Elan Pochedley, Assistant Professor in the Department of Religious Studies at Michigan State University, focuses much of his research and teaching on understanding the sustainable stewardship that Native Americans have demonstrated toward waters, plants, fish, wildlife, and their food systems.
“One thing I’ve brought up in my IAH (Integrative Studies in Arts and Humanities) classes is thinking about how Indigenous peoples frequently get relegated to this idea of the ‘past’ or being ‘primitive,’” Pochedley said. “But that completely dismisses the technological prowess they have inherited and developed, in addition to the very contemporary tools and technologies they bring into their environmental care now.”
Pochedley, a member of the Citizen Potawatomi Nation, joined Michigan State University in the Fall 2023 semester as one of two new faculty members in the Department of Religious Studies to receive an inaugural 1855 Professorship.
Created by the Office of the Provost and named for the year MSU was founded, the 1855 Professorships aim to advance MSU’s Strategic and DEI (Diversity, Equity, and Inclusion) priorities by transforming the impact made on minoritized, marginalized, and underrepresented communities both on and off campus.
“I’ve always been interested in Anishinaabe/Neshnabé knowledge and storytelling and the way it helps us make sense of the world. The 1855 position is an excellent fit based on my research, and I love being back in this area.”
The 1855 Professorships in the Department of Religious Studies focus on Great Lakes Anishinaabe knowledge, communities, spiritualities, and cultural practices.
“I’ve always been interested in Anishinaabe/Neshnabé knowledge and storytelling and the way it helps us make sense of the world,” Pochedley said. “The 1855 position is an excellent fit based on my research, and I love being back in this area, having done fieldwork in Michigan in 2019 and continuing that work with folks based here via Zoom during the pandemic.”
Sustainable Anishinaabe Technologies
Pochedley’s research not only focuses on the environmental hardships that Anishinaabe people have endured but also their ability to navigate changing environments so as to continue their practices of care and sustainable ways of living through tools they have adopted or developed. He’s not just interested in Anishinaabe history but in Anishinaabe presences, the ongoing sovereign legal status of Anishinaabe nations, the practice of their rights recognized or reserved under treaty agreements, and their visions of the future.
His scholarly work examines how different Native nations are working towards caring for their local environments and traditional territories through laws, policies, and environmental monitoring. And while certain environments have been lost or dramatically altered by industrial and agricultural practices, his research looks at the ways Native people are participating in ecological restoration projects based on Anishinaabe ethics, practices, technologies, stories, and knowledges.
“The focus on technology is really important because industrialization and environmental change is part of the story about why their foodways and livelihoods are often threatened at this point because of changes to ecosystems, environments, and the habitats their other-than-human relatives rely on,” he said. “But there’s also a rich history of Anishinaabe technologies that go into their harvesting practices, that go into the tools and the knowledges that have sustained our people across generations in this area.”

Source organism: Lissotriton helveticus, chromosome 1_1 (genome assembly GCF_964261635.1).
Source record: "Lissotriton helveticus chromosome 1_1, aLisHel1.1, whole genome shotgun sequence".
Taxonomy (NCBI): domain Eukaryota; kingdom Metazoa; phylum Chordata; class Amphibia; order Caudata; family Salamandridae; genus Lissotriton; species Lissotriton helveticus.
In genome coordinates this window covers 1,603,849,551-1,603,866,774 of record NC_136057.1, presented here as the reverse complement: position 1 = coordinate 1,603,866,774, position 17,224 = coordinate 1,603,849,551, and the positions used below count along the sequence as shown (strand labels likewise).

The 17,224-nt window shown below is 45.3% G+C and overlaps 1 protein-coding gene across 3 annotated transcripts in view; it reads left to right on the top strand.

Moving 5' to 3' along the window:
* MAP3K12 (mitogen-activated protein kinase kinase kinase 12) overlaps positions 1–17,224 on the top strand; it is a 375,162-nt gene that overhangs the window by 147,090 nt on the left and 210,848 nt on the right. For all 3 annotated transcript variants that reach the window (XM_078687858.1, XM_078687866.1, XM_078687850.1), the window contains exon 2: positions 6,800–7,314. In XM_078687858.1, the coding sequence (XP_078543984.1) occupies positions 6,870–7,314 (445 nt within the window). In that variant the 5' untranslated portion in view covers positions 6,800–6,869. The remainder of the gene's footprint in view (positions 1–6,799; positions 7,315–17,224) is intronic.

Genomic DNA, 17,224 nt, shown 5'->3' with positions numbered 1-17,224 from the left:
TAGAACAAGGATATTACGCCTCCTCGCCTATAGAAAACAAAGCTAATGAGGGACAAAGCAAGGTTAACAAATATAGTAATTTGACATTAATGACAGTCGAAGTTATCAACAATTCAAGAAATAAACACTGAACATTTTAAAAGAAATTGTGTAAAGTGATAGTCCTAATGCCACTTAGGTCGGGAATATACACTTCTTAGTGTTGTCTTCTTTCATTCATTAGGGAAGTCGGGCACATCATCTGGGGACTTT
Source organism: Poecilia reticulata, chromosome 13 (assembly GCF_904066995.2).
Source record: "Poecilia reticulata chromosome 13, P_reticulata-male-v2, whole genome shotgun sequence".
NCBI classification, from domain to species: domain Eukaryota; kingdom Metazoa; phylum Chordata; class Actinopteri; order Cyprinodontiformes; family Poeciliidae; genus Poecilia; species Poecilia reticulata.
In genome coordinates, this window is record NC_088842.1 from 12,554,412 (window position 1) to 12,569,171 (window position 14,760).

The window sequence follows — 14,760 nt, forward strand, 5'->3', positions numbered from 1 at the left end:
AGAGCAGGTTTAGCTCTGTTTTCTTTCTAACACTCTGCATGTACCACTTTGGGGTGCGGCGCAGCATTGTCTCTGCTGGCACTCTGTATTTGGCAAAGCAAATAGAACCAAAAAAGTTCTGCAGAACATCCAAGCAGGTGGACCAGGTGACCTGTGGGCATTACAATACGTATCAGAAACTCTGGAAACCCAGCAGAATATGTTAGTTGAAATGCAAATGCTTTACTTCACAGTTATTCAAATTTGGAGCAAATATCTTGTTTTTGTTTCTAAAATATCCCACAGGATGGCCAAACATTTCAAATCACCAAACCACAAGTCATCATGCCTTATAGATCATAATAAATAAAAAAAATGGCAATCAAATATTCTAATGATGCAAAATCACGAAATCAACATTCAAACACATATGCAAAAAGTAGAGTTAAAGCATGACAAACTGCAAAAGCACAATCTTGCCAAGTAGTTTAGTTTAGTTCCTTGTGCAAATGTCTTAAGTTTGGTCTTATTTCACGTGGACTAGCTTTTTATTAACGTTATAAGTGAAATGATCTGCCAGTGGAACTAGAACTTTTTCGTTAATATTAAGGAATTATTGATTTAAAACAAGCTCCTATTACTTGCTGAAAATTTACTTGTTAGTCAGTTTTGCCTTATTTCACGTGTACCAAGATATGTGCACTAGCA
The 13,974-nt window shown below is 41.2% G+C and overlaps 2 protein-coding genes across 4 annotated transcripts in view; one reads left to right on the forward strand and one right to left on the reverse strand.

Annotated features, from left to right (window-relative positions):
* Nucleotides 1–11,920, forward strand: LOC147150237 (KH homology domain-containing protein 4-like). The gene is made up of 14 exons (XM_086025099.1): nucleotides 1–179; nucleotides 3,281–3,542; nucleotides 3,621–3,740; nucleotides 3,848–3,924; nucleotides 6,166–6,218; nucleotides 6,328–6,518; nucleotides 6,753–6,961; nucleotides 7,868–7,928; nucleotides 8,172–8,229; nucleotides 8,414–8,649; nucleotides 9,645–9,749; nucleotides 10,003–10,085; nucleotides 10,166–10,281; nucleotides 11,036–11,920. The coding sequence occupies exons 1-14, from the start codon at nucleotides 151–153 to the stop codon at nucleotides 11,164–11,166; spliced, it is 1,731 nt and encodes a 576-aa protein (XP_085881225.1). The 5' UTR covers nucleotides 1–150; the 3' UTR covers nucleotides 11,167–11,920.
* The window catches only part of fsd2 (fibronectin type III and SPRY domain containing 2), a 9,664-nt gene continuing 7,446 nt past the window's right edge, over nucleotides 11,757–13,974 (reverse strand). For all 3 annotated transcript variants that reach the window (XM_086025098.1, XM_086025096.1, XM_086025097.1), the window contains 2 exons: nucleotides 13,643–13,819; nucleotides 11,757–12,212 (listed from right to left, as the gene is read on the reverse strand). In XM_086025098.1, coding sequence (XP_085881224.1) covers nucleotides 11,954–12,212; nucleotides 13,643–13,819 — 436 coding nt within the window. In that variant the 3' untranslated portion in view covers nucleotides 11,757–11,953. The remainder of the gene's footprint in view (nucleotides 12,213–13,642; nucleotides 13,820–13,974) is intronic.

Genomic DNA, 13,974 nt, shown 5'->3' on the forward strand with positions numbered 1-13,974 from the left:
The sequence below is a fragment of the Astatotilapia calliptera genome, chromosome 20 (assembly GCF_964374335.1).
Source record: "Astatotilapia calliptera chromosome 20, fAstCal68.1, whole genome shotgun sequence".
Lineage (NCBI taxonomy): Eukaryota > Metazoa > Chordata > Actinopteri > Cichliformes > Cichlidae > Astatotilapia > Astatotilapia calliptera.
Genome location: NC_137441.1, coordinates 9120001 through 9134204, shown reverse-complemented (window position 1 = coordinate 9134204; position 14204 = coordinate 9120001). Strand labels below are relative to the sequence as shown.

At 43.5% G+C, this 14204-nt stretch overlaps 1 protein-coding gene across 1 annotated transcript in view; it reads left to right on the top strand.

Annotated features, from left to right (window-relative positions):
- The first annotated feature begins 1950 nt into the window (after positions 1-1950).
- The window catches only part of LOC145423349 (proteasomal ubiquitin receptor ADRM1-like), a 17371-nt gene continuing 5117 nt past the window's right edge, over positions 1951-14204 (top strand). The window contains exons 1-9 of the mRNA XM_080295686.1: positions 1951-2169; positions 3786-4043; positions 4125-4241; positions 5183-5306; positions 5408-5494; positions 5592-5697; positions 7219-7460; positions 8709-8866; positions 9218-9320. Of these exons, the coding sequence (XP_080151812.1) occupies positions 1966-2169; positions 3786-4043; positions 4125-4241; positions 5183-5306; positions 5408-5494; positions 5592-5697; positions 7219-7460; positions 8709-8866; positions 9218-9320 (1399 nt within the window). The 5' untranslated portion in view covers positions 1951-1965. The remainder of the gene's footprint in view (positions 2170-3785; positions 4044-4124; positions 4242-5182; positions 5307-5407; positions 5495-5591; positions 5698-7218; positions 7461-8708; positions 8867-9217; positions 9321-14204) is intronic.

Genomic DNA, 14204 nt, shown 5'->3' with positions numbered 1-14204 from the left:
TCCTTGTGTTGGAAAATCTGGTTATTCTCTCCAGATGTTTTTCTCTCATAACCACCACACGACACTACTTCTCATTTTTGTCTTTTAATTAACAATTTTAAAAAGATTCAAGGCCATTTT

An example of this is the birchbark canoe and the wild rice harvest. According to Pochedley, the Anishinaabeg have long used a remarkable system to build canoes using pine pitch and roots for binding pieces of birch bark and cedar together. Along with that knowledge of how to build essentially waterproof canoes from trees, they use innovative tools when harvesting wild rice, including certain kinds of forked push poles so as to not disrupt the roots of the rice plant and cedar knocking sticks.
“If we think about sustainability as a core principle that can guide everyone into a more sustainable future, then that reorients how we think about what is ‘modern’ or future-oriented.”
“When you’re harvesting wild rice, you’re knocking it into your canoe, but you’re also knocking some of the rice back into the water, which is seeding the next generation of ‘mnomen’ or rice, so it’s a sustainable, reciprocal harvest,” Pochedley said. “What can be more modern and future-looking than the continuation of sustainable practices?”
“When we think of innovation and technology, we’re frequently thinking of infrastructures, machines, mechanical instruments, and ideas of progress related to them. But really, if we think about sustainability as a core principle that can guide everyone into a more sustainable future, then that reorients how we think about what is ‘modern’ or future-oriented.”
Connecting MSU and Anishinaabe Tribes
Helping Michigan State University make connections with Anishinaabe tribes also is a key part of Pochedley’s vision for the 1855 Professorship. He currently is working to bring guest speakers to the MSU Museum in Spring 2024 to discuss the history of wild rice harvesting practices and ecological restoration efforts.
“Personally,” Pochedley said, “I’m excited to see future collaborations between the governments and citizens of these Anishinaabe nations and MSU, and being an active partner in research projects that these nations are interested in.”
Also, in the Spring 2024 semester, Pochedley will teach Exploring Spirituality (REL 102), an undergraduate Religious Studies course that will examine Indigenous peoples’ and other communities’ philosophies, traditions, and ways of understanding spirituality.